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Risk Instability and the Pattern of Foreign Direct Investment in the Middle East and North Africa Region

  • International Monetary Fund
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    This paper demonstrates that instability associated with investment risk is critical in explaining the level of foreign direct investment for the Middle East and North Africa (MENA) countries, which generally have higher investment risk than developed countries. The empirical results support this hypothesis, whether either the standard deviation or the interquartile range is used as a measure of instability, in a dynamic panel model. The paper recommends a reorientation of policies toward those with a longer-term focus in order to help lower the degree of risk instability for MENA countries.

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    Paper provided by International Monetary Fund in its series IMF Working Papers with number 04/139.

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    Length: 19
    Date of creation: 01 Aug 2004
    Date of revision:
    Handle: RePEc:imf:imfwpa:04/139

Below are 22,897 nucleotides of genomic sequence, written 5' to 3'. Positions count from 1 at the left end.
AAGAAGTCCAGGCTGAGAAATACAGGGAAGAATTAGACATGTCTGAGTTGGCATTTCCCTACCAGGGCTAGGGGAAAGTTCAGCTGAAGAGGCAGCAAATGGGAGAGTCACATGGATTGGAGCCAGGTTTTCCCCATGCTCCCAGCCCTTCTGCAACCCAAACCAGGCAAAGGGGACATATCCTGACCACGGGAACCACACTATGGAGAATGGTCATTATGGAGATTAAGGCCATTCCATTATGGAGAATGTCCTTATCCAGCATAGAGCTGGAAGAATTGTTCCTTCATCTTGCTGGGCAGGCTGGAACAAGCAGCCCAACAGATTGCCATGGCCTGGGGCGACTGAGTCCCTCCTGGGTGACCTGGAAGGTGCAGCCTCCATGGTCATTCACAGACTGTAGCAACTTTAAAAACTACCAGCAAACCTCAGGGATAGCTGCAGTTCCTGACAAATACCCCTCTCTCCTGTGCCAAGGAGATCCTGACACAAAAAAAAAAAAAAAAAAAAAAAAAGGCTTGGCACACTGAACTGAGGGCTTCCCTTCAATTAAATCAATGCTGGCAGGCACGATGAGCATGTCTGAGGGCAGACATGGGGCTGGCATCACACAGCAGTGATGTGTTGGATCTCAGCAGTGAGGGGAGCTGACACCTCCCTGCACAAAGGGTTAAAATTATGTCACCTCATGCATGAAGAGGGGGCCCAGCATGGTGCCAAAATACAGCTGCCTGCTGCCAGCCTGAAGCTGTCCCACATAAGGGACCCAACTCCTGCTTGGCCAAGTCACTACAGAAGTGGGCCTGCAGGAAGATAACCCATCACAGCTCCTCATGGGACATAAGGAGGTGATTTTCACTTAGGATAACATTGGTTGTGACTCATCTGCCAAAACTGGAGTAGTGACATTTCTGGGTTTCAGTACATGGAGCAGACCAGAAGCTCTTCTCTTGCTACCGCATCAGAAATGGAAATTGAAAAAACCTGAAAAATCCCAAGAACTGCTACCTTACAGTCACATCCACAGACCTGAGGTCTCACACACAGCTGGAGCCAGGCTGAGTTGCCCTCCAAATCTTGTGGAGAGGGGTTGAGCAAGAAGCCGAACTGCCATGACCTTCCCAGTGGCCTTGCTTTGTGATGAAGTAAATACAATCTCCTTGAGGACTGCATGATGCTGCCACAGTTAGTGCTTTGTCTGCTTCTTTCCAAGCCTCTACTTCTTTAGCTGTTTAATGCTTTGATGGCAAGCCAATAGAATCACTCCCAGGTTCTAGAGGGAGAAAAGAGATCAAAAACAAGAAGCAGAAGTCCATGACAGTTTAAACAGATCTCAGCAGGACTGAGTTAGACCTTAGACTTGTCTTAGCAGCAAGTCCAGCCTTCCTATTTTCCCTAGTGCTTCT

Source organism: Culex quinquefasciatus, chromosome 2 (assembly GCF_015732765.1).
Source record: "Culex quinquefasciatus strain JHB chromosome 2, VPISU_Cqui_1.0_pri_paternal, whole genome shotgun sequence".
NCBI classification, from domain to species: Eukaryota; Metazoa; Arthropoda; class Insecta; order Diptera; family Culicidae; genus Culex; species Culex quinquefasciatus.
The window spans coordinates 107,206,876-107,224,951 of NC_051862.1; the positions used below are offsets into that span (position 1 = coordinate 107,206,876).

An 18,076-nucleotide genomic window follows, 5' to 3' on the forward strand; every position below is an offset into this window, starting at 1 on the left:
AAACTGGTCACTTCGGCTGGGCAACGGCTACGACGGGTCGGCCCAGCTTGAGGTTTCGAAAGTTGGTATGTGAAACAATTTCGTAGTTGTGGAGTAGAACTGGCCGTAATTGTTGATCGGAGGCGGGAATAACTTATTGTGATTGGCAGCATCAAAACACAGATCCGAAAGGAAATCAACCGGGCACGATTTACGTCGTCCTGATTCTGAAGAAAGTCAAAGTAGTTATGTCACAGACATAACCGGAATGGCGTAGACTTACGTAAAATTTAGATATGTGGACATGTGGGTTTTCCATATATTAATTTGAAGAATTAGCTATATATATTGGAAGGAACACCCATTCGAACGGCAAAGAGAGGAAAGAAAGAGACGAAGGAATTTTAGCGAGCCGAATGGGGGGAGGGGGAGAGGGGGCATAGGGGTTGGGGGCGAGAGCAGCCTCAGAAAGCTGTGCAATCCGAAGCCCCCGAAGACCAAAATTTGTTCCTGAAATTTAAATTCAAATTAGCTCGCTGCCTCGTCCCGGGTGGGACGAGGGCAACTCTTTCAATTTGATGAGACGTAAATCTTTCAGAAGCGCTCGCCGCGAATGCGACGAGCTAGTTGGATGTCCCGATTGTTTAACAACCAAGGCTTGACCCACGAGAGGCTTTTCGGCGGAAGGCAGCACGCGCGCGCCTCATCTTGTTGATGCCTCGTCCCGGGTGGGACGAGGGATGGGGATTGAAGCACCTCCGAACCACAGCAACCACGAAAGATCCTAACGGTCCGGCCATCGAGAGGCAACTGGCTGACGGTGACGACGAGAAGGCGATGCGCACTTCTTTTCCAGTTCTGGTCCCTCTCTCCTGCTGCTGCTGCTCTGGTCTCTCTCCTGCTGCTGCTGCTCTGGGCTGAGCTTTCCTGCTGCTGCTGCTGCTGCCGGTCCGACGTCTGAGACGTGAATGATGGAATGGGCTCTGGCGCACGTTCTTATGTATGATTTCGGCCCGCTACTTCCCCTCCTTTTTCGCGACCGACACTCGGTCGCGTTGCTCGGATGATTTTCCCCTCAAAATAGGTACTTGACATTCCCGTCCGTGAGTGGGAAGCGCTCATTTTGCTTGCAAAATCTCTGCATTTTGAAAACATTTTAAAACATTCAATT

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    1. Robert E. Lipsey, 2001. "Foreign Direct Investors in Three Financial Crises," NBER Working Papers 8084, National Bureau of Economic Research, Inc.
    2. Aizenman, Joshua, 2003. "Volatility, employment and the patterns of FDI in emerging markets," Journal of Development Economics, Elsevier, vol. 72(2), pages 585-601, December.
    3. Singh, Harinder & Kwang W. Jun, 1995. "Some new evidence on determinants of foreign direct investment in developing countries," Policy Research Working Paper Series 1531, The World Bank.
    4. Lucas, Robert E, Jr, 1990. "Why Doesn't Capital Flow from Rich to Poor Countries?," American Economic Review, American Economic Association, vol. 80(2), pages 92-96, May.
    5. White, Halbert, 1980. "A Heteroskedasticity-Consistent Covariance Matrix Estimator and a Direct Test for Heteroskedasticity," Econometrica, Econometric Society, vol. 48(4), pages 817-38, May.
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